At 9-months-old Charlotte was given a 50% chance of survival. Here is her story.

Danielle O’Brien was concerned about her 9 month old daughter Charlotte. She wasn’t as ‘smiley’ as usual. She was sleeping much more than before and had a few bruises that just wouldn’t heal.

The local GP told Danielle these symptoms were normal for kids as they started to become more mobile, but Charlotte became increasingly unwell. Danielle finally took her to the local hospital, concerned that she was becoming dehydrated. The doctors took more blood samples and the paediatrician eventually came to tell Charlotte’s parents the bad news… there was something terribly wrong with her blood.

The family was put in an ambulance and sent to the Sydney Children’s Hospital at Randwick, where Charlotte was diagnosed with acute myeloid leukaemia. She was given only a 50% chance of survival and that would require very aggressive treatment.

mamamia care charlottes story feature
Charlotte with her mum and brother (Image: Pub2Pub)

When Danielle heard this diagnosis from the doctor, she reacted as most mums would: “You have to be wrong. I’ve done everything right.” When the oncology team started explaining to her the chemotherapy treatment options and likely side-effects, Danielle went into survival mode. She refused to accept how sick her daughter really was. Overwhelmed and in shock, she said to the doctor: “No. I’m taking Charlotte home.”

The doctor calmly replied: “I’m sorry, but if you take her home, she will die.” Danielle and Charlotte didn’t leave hospital for seven weeks… and for the following six months, they spent more time in hospital than at home. Charlotte had weekly bone marrow biopsies, lumbar punctures, chemo., intrathecal chemo., constant blood and platelet transfusions and had to be fed via a tube. Her first few surgeries resulted in serious drops in her temperature, oxygen and heart rate… she needed constant monitoring.

Charlotte had a stem cell transplant in February 2010, just 2 months after her 1st birthday. Complications with her central line meant that she needed three extra surgeries and spent her 1st birthday fasting in preparation. But thankfully, after all this, the doctors told Danielle that her precious daughter was in remission.


Even then, Danielle says that the fear of a relapse after Charlotte had finished her treatment was unbearable, but “… we got through it, thanks to the incredible doctors, hospital staff and the results of ongoing research that reassured us.”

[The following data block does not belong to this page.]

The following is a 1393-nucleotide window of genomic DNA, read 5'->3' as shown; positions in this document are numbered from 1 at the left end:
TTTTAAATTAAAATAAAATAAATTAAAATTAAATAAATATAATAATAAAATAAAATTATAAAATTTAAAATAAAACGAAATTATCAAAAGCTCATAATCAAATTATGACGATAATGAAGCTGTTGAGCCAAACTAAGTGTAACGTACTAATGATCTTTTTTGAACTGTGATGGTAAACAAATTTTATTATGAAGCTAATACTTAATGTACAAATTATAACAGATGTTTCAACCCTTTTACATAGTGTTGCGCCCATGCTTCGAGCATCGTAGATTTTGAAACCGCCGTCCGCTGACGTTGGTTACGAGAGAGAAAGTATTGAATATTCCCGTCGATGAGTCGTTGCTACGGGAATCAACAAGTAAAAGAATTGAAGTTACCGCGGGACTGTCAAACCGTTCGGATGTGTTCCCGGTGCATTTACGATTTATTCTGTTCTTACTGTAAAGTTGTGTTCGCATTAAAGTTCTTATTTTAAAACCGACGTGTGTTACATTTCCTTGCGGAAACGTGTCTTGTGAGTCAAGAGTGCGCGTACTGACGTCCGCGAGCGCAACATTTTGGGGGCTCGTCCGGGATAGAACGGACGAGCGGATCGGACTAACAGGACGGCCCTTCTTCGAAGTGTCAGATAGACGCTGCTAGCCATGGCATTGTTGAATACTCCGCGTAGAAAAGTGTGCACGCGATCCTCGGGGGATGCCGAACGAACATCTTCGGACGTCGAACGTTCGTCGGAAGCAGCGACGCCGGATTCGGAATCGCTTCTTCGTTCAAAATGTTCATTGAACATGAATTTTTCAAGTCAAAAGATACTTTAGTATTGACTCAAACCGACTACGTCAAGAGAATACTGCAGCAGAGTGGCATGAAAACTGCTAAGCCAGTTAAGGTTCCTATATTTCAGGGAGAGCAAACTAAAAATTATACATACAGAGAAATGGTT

Charlotte celebrated five years in remission this year. She is a fearless, brave and strong-willed little person who loves ballet, gymnastics and reading. She dreams of being a doctor or a ballerina when she grows up.

While she faces a lifetime of possible side-effects from all the treatment she’s received and has yearly check-ups including tests on her heart and blood, Charlotte is a survivor. And that’s largely due to the research conducted by the Children’s Cancer Institute. Their vision is to save the lives of all children and eliminate their suffering. That’s why the Institute is a preferred charity of this year’s Pub2Pub Fun Run & Festival. Your participation in the event and that of those who sponsor you will raise funds for all 10 of our charity partners. We look forward to seeing you on Sunday August 23rd.

Image: Pub2Pub

Over 100 people are running this year’s Pub2Pub to raise money for Children’s Cancer Institute including 38 in Team A2B4C. You can join the team or support the cause at:

The Pub2Pub Fun Run is an iconic event on Sydney’s Northern Beaches.  Everyone is welcome to join this fantastic event that’s raised hundreds of thousands of dollars for charity over 23 years. Featuring two runs, 14.5km from Dee Why to Newport or a family friendly 3km from Mona Vale. The run features a HUGE Family  friendly Finish Line Festival with licensed bar, food stalls, kids Activities and live music featuring Midnight Oil legend Rob Hirst and the Backsliders.

Join in a wonderful community activity and raise funds for worthy local causes. To register, simply click here.

More from Mamamia Cares:

I was in year 6 when cancer first knocked at our door.

Beautiful proof you don’t need to be religious to be charitable.

Why a 20-year-old-woman travelled halfway around the world to show she’s not a pussy

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